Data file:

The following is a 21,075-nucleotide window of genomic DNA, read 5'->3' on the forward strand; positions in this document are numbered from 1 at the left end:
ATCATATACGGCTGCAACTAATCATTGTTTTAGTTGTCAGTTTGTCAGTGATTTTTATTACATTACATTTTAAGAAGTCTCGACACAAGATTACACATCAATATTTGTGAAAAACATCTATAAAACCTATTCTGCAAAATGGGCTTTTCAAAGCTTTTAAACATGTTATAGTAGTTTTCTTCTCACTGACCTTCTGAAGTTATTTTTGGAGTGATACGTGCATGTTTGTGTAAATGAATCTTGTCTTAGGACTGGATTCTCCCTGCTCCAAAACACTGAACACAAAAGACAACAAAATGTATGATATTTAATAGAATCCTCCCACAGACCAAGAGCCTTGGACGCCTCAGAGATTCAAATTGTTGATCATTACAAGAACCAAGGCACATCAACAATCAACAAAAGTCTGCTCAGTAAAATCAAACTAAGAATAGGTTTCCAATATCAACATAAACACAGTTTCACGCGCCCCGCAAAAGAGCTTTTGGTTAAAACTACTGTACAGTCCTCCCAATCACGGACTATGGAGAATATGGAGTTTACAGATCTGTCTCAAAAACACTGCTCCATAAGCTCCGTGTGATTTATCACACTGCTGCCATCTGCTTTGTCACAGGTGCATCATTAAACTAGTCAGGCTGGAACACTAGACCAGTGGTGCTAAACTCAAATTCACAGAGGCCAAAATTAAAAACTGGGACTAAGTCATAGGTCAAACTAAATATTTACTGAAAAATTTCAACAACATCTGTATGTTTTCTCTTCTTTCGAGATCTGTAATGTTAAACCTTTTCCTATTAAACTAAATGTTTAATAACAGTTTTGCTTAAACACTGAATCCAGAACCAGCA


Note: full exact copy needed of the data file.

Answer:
The following is a 21,075-nucleotide window of genomic DNA, read 5'->3' on the forward strand; positions in this document are numbered from 1 at the left end:
ATCATATACGGCTGCAACTAATCATTGTTTTAGTTGTCAGTTTGTCAGTGATTTTTATTACATTACATTTTAAGAAGTCTCGACACAAGATTACACATCAATATTTGTGAAAAACATCTATAAAACCTATTCTGCAAAATGGGCTTTTCAAAGCTTTTAAACATGTTATAGTAGTTTTCTTCTCACTGACCTTCTGAAGTTATTTTTGGAGTGATACGTGCATGTTTGTGTAAATGAATCTTGTCTTAGGACTGGATTCTCCCTGCTCCAAAACACTGAACACAAAAGACAACAAAATGTATGATATTTAATAGAATCCTCCCACAGACCAAGAGCCTTGGACGCCTCAGAGATTCAAATTGTTGATCATTACAAGAACCAAGGCACATCAACAATCAACAAAAGTCTGCTCAGTAAAATCAAACTAAGAATAGGTTTCCAATATCAACATAAACACAGTTTCACGCGCCCCGCAAAAGAGCTTTTGGTTAAAACTACTGTACAGTCCTCCCAATCACGGACTATGGAGAATATGGAGTTTACAGATCTGTCTCAAAAACACTGCTCCATAAGCTCCGTGTGATTTATCACACTGCTGCCATCTGCTTTGTCACAGGTGCATCATTAAACTAGTCAGGCTGGAACACTAGACCAGTGGTGCTAAACTCAAATTCACAGAGGCCAAAATTAAAAACTGGGACTAAGTCATAGGTCAAACTAAATATTTACTGAAAAATTTCAACAACATCTGTATGTTTTCTCTTCTTTCGAGATCTGTAATGTTAAACCTTTTCCTATTAAACTAAATGTTTAATAACAGTTTTGCTTAAACACTGAATCCAGAACCAGCA